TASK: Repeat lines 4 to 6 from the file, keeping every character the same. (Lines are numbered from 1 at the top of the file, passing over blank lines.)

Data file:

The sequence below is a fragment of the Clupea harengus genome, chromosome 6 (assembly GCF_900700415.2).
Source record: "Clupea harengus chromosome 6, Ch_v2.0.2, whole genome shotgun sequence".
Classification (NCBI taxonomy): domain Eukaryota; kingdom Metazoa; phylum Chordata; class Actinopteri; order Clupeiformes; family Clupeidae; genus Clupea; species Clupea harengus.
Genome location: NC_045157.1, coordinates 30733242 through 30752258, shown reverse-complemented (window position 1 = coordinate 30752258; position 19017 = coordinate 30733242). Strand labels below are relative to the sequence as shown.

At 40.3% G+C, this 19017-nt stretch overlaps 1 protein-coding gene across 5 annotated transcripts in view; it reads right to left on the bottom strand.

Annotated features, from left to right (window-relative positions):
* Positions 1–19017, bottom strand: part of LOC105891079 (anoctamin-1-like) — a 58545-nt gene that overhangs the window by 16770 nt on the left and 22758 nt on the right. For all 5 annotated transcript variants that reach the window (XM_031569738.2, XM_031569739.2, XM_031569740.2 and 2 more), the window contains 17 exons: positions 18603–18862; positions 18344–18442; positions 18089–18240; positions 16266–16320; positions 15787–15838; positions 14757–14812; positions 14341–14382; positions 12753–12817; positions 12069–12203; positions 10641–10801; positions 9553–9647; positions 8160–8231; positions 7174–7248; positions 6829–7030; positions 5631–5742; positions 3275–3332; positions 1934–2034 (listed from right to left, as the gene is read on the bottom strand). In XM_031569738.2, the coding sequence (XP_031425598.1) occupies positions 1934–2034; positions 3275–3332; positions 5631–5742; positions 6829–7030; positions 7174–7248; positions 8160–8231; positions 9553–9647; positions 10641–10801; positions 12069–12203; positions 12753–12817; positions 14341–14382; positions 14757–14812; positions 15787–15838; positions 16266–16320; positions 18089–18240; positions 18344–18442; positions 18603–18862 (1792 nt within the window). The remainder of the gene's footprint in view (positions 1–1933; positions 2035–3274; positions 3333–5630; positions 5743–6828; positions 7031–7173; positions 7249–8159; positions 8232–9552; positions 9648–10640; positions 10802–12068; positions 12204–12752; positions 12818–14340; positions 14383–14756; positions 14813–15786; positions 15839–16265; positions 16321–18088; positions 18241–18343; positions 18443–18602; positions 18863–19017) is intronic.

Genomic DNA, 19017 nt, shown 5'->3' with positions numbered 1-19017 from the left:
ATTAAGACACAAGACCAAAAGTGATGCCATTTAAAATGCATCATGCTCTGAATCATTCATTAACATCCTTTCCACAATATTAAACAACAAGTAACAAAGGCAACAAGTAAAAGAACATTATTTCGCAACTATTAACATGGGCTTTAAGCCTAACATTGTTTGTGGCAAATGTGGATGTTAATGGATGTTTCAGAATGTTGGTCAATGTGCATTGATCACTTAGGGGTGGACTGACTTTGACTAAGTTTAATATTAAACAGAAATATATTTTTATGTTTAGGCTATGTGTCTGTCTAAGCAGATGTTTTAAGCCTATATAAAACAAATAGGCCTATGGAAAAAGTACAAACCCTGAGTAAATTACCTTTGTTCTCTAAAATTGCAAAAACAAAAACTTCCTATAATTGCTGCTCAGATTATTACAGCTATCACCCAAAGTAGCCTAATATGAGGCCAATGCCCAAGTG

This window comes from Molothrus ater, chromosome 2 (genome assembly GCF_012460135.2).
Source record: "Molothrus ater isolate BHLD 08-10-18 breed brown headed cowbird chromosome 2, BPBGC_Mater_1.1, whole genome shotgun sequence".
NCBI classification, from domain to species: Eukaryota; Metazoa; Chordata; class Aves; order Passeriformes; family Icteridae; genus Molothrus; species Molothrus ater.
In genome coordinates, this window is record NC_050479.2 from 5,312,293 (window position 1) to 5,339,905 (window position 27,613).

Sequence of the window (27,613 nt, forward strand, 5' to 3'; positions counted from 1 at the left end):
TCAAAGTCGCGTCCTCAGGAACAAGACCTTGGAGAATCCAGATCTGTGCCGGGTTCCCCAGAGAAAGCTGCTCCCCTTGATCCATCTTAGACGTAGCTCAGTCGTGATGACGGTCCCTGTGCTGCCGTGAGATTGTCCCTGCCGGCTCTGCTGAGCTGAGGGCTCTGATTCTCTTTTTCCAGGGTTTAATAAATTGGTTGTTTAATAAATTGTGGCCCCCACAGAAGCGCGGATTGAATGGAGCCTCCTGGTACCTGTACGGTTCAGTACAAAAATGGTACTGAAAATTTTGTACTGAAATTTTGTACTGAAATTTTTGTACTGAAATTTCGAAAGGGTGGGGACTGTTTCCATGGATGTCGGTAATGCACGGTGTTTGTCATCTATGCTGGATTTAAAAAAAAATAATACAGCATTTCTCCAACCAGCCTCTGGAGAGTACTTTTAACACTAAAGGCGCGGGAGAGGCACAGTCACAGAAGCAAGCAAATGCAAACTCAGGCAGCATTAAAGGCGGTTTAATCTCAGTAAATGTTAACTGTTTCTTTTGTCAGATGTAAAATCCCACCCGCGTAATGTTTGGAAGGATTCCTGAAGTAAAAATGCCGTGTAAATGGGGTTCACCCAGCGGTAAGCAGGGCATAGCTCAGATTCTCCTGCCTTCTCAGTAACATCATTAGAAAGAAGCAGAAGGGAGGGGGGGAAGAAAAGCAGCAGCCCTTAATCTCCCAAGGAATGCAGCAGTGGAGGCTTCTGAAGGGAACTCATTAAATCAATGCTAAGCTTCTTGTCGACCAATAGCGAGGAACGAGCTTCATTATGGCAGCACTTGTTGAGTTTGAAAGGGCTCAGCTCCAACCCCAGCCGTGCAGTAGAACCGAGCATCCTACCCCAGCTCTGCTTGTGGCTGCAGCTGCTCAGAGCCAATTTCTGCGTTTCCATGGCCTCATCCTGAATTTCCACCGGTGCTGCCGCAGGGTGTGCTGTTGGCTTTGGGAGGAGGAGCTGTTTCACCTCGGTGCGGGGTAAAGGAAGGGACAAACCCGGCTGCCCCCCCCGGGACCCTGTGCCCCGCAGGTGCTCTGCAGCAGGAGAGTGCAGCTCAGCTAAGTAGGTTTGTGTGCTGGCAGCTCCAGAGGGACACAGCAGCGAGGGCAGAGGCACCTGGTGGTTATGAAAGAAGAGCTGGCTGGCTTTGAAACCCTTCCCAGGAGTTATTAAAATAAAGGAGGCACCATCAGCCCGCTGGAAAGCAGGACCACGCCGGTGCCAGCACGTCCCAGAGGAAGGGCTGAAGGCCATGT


Genome location: NC_045157.1, coordinates 30733242 through 30752258, shown reverse-complemented (window position 1 = coordinate 30752258; position 19017 = coordinate 30733242). Strand labels below are relative to the sequence as shown.

At 40.3% G+C, this 19017-nt stretch overlaps 1 protein-coding gene across 5 annotated transcripts in view; it reads right to left on the bottom strand.

Annotated features, from left to right (window-relative positions):